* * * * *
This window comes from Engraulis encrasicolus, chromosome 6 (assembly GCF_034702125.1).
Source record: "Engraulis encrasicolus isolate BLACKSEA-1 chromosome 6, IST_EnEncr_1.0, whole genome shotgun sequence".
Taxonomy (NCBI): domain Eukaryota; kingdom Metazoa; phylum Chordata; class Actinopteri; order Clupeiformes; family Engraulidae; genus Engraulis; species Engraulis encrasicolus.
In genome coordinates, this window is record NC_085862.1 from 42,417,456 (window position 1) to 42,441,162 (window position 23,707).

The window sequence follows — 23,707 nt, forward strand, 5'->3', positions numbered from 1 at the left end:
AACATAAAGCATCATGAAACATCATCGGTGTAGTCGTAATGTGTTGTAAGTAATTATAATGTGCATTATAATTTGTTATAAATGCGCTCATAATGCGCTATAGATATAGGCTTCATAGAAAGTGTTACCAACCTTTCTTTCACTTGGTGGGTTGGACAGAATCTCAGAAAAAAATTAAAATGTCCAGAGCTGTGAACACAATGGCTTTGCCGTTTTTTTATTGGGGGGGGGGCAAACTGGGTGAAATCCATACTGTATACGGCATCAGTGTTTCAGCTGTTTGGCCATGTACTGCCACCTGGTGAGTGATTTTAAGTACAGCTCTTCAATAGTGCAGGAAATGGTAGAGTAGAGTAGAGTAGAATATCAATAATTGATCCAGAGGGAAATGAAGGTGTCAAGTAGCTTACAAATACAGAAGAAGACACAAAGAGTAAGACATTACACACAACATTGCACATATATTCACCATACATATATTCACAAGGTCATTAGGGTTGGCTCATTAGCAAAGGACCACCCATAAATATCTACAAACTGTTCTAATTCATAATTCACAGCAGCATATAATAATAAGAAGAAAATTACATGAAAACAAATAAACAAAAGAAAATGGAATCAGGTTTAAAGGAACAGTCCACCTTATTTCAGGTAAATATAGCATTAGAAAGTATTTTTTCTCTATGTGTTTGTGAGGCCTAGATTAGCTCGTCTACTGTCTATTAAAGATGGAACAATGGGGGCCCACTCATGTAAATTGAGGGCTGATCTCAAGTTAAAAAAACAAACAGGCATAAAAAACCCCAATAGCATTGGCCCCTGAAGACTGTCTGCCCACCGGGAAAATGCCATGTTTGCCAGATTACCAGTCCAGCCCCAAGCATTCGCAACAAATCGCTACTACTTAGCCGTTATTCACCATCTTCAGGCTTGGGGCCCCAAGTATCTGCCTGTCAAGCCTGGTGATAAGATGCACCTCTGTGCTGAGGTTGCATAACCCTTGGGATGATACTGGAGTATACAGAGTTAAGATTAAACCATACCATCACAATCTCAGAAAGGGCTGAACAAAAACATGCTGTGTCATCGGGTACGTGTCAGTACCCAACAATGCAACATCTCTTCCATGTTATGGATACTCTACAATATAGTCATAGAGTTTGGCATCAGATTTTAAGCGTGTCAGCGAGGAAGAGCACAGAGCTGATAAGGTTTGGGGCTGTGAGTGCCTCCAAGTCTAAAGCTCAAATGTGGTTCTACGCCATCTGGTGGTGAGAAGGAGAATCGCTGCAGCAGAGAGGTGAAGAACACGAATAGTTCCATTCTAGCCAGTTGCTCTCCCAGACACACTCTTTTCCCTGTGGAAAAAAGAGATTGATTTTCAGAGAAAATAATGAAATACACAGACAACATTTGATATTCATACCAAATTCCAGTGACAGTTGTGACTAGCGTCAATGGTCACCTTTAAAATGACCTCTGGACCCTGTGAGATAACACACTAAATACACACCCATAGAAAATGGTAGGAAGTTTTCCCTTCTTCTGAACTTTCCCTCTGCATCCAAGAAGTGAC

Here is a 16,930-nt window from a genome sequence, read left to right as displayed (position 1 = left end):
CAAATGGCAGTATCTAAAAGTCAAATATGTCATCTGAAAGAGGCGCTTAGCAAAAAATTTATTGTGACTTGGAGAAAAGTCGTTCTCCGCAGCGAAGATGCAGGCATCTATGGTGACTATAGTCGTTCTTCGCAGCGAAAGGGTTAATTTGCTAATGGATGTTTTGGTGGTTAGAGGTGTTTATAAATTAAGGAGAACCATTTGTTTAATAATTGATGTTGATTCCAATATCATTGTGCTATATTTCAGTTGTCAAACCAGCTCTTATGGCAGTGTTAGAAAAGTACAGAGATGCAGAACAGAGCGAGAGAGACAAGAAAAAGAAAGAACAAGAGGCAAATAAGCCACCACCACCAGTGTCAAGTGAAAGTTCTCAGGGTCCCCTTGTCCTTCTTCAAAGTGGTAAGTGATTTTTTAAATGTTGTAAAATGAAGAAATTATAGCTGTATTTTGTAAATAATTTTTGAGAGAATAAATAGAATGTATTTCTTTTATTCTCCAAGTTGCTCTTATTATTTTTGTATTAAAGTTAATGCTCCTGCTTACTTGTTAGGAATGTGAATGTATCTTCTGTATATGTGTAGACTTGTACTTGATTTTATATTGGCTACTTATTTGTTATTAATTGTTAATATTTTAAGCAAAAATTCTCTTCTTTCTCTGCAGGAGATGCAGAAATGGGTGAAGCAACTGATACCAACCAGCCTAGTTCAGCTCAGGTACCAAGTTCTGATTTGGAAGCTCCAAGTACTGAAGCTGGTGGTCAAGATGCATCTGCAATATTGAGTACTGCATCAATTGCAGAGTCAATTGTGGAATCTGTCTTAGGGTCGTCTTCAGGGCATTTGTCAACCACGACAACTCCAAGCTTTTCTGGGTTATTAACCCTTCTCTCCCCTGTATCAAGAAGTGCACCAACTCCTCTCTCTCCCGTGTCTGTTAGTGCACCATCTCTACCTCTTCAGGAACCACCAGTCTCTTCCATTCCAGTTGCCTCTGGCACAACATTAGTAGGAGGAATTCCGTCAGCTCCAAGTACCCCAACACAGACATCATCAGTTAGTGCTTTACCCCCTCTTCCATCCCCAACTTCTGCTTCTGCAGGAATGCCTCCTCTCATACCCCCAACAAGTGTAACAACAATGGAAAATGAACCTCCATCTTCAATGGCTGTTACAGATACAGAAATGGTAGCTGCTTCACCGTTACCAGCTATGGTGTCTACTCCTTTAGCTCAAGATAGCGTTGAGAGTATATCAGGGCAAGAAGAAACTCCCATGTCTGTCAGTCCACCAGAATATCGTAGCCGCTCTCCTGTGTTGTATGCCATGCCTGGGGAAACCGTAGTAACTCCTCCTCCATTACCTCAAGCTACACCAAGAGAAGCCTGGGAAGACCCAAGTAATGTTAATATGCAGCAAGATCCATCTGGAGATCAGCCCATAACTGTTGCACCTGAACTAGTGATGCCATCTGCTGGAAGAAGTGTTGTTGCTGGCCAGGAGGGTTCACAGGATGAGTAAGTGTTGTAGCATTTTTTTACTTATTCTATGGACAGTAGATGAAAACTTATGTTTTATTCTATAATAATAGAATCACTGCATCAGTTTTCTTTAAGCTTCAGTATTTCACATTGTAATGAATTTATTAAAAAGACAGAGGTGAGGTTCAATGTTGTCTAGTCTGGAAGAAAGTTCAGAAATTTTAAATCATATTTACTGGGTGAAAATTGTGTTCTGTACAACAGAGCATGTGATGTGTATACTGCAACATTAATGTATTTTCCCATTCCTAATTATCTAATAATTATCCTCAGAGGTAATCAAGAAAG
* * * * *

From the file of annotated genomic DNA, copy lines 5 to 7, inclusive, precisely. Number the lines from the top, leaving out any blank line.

The window sequence follows — 23,707 nt, forward strand, 5'->3', positions numbered from 1 at the left end:
AACATAAAGCATCATGAAACATCATCGGTGTAGTCGTAATGTGTTGTAAGTAATTATAATGTGCATTATAATTTGTTATAAATGCGCTCATAATGCGCTATAGATATAGGCTTCATAGAAAGTGTTACCAACCTTTCTTTCACTTGGTGGGTTGGACAGAATCTCAGAAAAAAATTAAAATGTCCAGAGCTGTGAACACAATGGCTTTGCCGTTTTTTTATTGGGGGGGGGGCAAACTGGGTGAAATCCATACTGTATACGGCATCAGTGTTTCAGCTGTTTGGCCATGTACTGCCACCTGGTGAGTGATTTTAAGTACAGCTCTTCAATAGTGCAGGAAATGGTAGAGTAGAGTAGAGTAGAATATCAATAATTGATCCAGAGGGAAATGAAGGTGTCAAGTAGCTTACAAATACAGAAGAAGACACAAAGAGTAAGACATTACACACAACATTGCACATATATTCACCATACATATATTCACAAGGTCATTAGGGTTGGCTCATTAGCAAAGGACCACCCATAAATATCTACAAACTGTTCTAATTCATAATTCACAGCAGCATATAATAATAAGAAGAAAATTACATGAAAACAAATAAACAAAAGAAAATGGAATCAGGTTTAAAGGAACAGTCCACCTTATTTCAGGTAAATATAGCATTAGAAAGTATTTTTTCTCTATGTGTTTGTGAGGCCTAGATTAGCTCGTCTACTGTCTATTAAAGATGGAACAATGGGGGCCCACTCATGTAAATTGAGGGCTGATCTCAAGTTAAAAAAACAAACAGGCATAAAAAACCCCAATAGCATTGGCCCCTGAAGACTGTCTGCCCACCGGGAAAATGCCATGTTTGCCAGATTACCAGTCCAGCCCCAAGCATTCGCAACAAATCGCTACTACTTAGCCGTTATTCACCATCTTCAGGCTTGGGGCCCCAAGTATCTGCCTGTCAAGCCTGGTGATAAGATGCACCTCTGTGCTGAGGTTGCATAACCCTTGGGATGATACTGGAGTATACAGAGTTAAGATTAAACCATACCATCACAATCTCAGAAAGGGCTGAACAAAAACATGCTGTGTCATCGGGTACGTGTCAGTACCCAACAATGCAACATCTCTTCCATGTTATGGATACTCTACAATATAGTCATAGAGTTTGGCATCAGATTTTAAGCGTGTCAGCGAGGAAGAGCACAGAGCTGATAAGGTTTGGGGCTGTGAGTGCCTCCAAGTCTAAAGCTCAAATGTGGTTCTACGCCATCTGGTGGTGAGAAGGAGAATCGCTGCAGCAGAGAGGTGAAGAACACGAATAGTTCCATTCTAGCCAGTTGCTCTCCCAGACACACTCTTTTCCCTGTGGAAAAAAGAGATTGATTTTCAGAGAAAATAATGAAATACACAGACAACATTTGATATTCATACCAAATTCCAGTGACAGTTGTGACTAGCGTCAATGGTCACCTTTAAAATGACCTCTGGACCCTGTGAGATAACACACTAAATACACACCCATAGAAAATGGTAGGAAGTTTTCCCTTCTTCTGAACTTTCCCTCTGCATCCAAGAAGTGAC

Here is a 16,930-nt window from a genome sequence, read left to right as displayed (position 1 = left end):